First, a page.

Spring 2021 Magazine

N.Y. Giants' Nate Solder joins 'Team Up' live show, donates $1 million to Compassion International

New York Giants offensive lineman Nate Solder, who will play his 10th NFL season in 2020, has been affectionately described as a “big teddy bear.” He’s big, as easily seen in his 6-foot-8, 325-pound frame, and he’s kind, as easily seen in his work with organizations like Compassion International.

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In a live video event Wednesday night, he also explained how he genuinely cares for and protects the quarterbacks he blocks for. That was true in his seven years in front of Tom Brady in New England, and the past two in New York with Eli Manning and Daniel Jones. That respect and friendship was reciprocated when Jones, drafted No. 6 overall last year, joined Solder on the live video chat Wednesday.

They were a part of “Team Up,” a two-hour show hosted by Sports Spectrum, in which current and former NFL players gathered virtually to discuss the upcoming virtual NFL Draft, beginning Thursday at 8 p.m. ET.  The show was presented by Compassion, and the guests also highlighted the incredible work being done around the world by the child development ministry.

“We all suffer now here in the United States because things are a little uncomfortable and people are losing jobs and people are dying, but it’s going to be so much worse (in poorer countries),” Solder said on “Team Up.” “So, if we can step in front of that and help fill in that gap and be a part of that, I think it’s worth doing.”

After the show, Solder announced that he and his family are donating $1 million to support Compassion.

Compassion estimates that nearly 70,000 children who live in abject poverty around the world — enough to fill an NFL stadium — will not get sponsored via the usual strategies at large spring and summer gatherings this year. So it’s aiming to “fill the stadium” with urgent support for the children in crisis, and many sports figures have stepped in to help #FilltheStadium. Each of the guests on Wednesday’s “Team Up” video are involved with Compassion and shared their experiences of the great work being done on behalf of children in Jesus’ name.

You can learn more at Compassion.com/teamup.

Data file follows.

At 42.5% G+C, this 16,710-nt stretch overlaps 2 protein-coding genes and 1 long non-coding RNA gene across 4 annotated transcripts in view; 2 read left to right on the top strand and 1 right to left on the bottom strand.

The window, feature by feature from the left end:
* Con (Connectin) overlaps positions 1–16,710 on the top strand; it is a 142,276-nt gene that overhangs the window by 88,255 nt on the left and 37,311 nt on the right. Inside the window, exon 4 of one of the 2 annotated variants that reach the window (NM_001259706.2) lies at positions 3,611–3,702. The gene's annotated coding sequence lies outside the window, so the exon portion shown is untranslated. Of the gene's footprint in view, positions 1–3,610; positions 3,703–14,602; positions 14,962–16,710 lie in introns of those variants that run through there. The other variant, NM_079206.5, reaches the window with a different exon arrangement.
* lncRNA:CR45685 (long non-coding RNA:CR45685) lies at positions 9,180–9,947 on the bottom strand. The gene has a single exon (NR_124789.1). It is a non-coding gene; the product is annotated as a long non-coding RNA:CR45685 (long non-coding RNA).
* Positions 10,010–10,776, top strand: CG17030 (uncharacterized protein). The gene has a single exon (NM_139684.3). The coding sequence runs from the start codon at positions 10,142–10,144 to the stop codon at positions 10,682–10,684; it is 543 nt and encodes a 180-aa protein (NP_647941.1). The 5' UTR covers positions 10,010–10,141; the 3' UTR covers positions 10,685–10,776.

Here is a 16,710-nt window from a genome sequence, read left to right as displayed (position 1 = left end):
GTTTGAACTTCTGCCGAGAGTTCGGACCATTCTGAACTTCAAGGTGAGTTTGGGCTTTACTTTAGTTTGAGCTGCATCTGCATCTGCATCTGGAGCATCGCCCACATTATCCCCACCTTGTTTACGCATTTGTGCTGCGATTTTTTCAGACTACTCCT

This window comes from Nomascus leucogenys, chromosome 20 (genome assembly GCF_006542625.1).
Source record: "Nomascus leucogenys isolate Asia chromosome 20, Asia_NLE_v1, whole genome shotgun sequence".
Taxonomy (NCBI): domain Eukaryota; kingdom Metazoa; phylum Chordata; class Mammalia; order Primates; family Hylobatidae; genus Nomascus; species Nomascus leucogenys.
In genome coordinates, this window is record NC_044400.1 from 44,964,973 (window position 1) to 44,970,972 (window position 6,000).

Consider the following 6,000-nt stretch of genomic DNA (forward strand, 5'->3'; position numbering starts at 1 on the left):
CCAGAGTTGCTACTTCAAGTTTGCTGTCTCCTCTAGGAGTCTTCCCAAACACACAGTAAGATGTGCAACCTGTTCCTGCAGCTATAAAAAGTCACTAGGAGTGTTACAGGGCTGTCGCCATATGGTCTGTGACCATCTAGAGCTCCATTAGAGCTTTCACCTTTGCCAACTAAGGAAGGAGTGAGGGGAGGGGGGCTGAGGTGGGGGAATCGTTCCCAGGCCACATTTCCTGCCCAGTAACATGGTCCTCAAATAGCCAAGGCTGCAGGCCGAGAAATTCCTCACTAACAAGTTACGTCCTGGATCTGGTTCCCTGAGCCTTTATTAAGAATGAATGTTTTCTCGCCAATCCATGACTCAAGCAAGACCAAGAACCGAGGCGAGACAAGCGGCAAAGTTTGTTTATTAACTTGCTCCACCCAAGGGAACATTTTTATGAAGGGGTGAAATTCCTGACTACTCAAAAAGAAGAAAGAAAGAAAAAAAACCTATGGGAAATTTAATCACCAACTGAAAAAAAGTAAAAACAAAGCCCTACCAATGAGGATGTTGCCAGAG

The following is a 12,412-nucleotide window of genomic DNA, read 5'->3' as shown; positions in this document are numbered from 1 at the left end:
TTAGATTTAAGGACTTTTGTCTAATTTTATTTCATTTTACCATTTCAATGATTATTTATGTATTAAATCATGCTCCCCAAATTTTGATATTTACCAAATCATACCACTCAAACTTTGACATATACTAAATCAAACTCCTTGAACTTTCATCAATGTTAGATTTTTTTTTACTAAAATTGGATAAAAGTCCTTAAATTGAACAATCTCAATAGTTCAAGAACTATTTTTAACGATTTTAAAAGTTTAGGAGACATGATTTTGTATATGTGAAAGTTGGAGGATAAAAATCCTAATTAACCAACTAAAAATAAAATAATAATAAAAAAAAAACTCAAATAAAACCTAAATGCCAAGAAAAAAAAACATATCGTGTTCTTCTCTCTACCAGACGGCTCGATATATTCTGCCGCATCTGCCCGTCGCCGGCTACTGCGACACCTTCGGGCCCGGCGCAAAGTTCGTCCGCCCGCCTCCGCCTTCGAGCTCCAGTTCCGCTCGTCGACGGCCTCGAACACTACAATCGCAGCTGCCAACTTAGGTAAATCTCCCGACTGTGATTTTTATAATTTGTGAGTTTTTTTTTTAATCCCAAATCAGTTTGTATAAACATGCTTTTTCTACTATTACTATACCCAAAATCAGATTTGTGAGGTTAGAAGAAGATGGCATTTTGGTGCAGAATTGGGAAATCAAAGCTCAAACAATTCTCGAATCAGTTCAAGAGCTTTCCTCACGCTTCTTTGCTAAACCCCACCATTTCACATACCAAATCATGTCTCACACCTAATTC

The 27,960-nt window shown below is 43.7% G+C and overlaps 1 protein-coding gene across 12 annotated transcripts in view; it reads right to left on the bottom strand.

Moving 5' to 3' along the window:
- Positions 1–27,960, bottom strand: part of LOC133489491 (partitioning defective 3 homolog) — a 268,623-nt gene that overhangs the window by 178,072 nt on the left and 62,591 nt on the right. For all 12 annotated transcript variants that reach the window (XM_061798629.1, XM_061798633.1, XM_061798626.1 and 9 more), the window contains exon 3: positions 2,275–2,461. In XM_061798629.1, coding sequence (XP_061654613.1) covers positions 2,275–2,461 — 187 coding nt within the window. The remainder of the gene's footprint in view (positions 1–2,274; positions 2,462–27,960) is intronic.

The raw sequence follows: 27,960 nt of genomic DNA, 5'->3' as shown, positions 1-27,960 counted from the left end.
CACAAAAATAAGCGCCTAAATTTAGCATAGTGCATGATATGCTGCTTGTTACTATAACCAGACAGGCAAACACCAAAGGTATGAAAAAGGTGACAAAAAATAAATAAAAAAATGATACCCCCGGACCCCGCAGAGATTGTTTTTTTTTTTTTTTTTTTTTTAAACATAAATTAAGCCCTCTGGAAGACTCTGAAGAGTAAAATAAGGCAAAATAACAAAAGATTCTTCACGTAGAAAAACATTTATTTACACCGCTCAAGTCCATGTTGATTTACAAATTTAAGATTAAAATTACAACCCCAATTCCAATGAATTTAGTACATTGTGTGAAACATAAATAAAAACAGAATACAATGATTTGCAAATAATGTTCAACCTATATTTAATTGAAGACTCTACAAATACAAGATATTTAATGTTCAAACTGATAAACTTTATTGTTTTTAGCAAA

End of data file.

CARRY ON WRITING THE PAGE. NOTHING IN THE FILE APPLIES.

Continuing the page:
In addition to Solder and Jones, Super Bowl-winning quarterback Trent Dilfer, Super Bowl MVP QB Nick Foles, and former NFL QBs Matt Hasselbeck and Carson Palmer joined the show. The hosts were Sports Spectrum’s Jason Romano and Fox Sports’ Brock Huard, a former NFL quarterback himself.

Each player was highlighted for roughly 10 minutes, during which they also reminisced about their own unique draft-day experiences and gave advice to the players whose names will be called during the 2020 NFL Draft. Some, like Palmer (No. 1 overall) and Jones (No. 6), were drafted high in the first round. Others, like Hasselbeck (sixth round, No. 187 overall), had to wait awhile.

Still, each player felt a sense of relief and excitement when they heard their names called.

“I’ll never forget how special it was on that draft night,” said Foles, a third-round pick of the Philadelphia Eagles in 2012.

Dilfer, who has been training Alabama quarterback Tua Tagovailoa in preparation for the draft, explained what the draft symbolizes for so many.

“On draft night, you get to reach your [dreams],” he said. “You get to experience, ‘Oh my gosh, it happened!’ All that work was worth it.”

Yet despite the excitement of draft night for so many players and fans, Dilfer pointed back to the work that, in God’s eyes, matters even more.

“This was an opportunity to leverage the draft hype, the conversations around the draft, to really pour into something eternal,” he said, “and that’s pouring into people’s lives that don’t have very much and maximizing the blessings and resources that we’ve all been given to encourage other people to give.”

Romano summed up Compassion’s mission.

“[Compassion is] the real deal, and you can be confident in knowing that you’re actually going to be sponsoring children and saving them,” he said. “Food, education, medical care, vocational training. They do it all in Jesus’ name, which is the most important thing.”

The show can still be viewed in its entirety on Sports Spectrum’s Facebook page and YouTube channel.

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